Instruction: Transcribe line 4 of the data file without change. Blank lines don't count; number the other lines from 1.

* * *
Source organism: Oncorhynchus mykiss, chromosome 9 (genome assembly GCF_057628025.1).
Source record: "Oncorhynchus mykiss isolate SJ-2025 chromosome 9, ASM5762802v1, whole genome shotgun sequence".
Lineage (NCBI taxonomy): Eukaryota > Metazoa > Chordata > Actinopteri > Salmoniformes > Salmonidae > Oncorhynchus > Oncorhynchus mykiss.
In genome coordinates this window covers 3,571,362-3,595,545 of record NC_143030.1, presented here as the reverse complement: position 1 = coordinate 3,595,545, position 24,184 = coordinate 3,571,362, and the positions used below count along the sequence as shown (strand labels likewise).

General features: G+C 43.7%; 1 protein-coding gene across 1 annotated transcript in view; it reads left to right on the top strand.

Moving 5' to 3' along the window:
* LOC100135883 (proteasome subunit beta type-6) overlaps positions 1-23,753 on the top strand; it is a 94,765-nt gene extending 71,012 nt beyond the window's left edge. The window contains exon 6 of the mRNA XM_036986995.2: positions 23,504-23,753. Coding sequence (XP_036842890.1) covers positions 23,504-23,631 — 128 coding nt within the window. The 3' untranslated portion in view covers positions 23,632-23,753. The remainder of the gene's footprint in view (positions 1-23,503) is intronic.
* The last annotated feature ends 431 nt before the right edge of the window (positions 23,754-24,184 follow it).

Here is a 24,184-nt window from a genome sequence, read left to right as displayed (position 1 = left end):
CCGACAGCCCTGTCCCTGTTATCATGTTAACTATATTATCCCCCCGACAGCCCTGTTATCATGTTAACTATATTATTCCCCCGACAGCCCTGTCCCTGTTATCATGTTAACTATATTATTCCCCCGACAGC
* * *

In genome coordinates this window covers 3,571,362-3,595,545 of record NC_143030.1, presented here as the reverse complement: position 1 = coordinate 3,595,545, position 24,184 = coordinate 3,571,362, and the positions used below count along the sequence as shown (strand labels likewise).